Thursday, July 3rd, 2014

Medical School Dreams Come True for Undocumented Students and their Families – Three Perspectives

aspiringdocs

Medical School Perspective

In October of 2012, Loyola University Chicago’s Stritch School of Medicine became the first medical school in the United States to include the immigration status of “eligible for the Deferred Action for Childhood Arrivals (DACA) program of the United States Citizenship and Immigration Services (USCIS)” in addition to the standard U.S. Citizen or legal permanent resident categories as welcome to apply. (see www.stritch.luc.edu/daca). Some medical schools also recognized an international student category and have occasionally accepted an undocumented immigrant as a student under that description. But Loyola became the first to recognize this category of applicants for who they are, i.e., as long-standing fully acculturated members of our communities who are poised to contribute to the physician workforce. In addition, the school has worked with the state’s infrastructure bank, the Illinois Finance Authority (IFA), to create a student loan program modeled on public health service loans for these students. Thus, Loyola Stritch School of Medicine will have eight Dreamers of DACA status in their incoming class. In the current issue of Academic Medicine, Mark Kuczewski, PhD, and Linda Brubaker, MD, detail the opportunities and challenges for medical schools in opening their doors to these applicants. Below, hear from one of the eight entering Dreamer students and the mother of another.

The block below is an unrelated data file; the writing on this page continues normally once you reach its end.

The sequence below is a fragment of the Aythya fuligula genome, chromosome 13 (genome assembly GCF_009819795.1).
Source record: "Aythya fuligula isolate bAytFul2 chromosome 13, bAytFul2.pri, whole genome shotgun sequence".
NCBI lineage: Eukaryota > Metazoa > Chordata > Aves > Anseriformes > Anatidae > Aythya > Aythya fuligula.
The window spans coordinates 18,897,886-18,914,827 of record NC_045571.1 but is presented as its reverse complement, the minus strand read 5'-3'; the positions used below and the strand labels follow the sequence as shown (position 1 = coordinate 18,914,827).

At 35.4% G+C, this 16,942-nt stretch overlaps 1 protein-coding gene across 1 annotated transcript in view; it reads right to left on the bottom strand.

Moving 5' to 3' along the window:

Student Perspective

By Manuel Bernal

My aspManuel's Headshot croppediration to serve others through medicine traces back to the age of twelve when my cousin was undergoing cancer treatment at St. Jude’s Research Hospital. At that time, I was blissfully ignorant of my undocumented status. Throughout my undergraduate career I slowly realized the debilitating effect my immigration status had on the prospects of attending medical school. Together, with a close faculty advisor, we contacted regional schools to inquire about their admission policy in the context of my situation. The two state-funded medical schools in Tennessee confirmed that they would not consider my application because of my status. Even private-institutions that I contacted would consider my application only as an international student requiring me to show proof of available funds to cover all four years of my medical education, something my family was not able to do.

Somewhere throughout my sophomore year of college, I embraced the fact that attending medical school in the country that I had called home for the last 20 years was near impossible. However, I remained focused not only to my academics, but also on my dream of becoming a physician. Hours upon hours were spent online gathering research on various medical schools abroad. As scary as an idea as it was, my best hope for attending medical school was at a Mexican school of medicine. The thought of returning to my birth country, one that had become a distant memory over the last twenty years, made me nauseous and worried my parents even more. If I returned there, I faced the risk of being banned from reentry into the States for ten years. The idea of not being able to see my parents or two younger siblings for such an extended period caused me much distress. However, in my opinion, if I went through with obtaining my medical degree, even in Mexico, I would be better able to take care of my family later in life.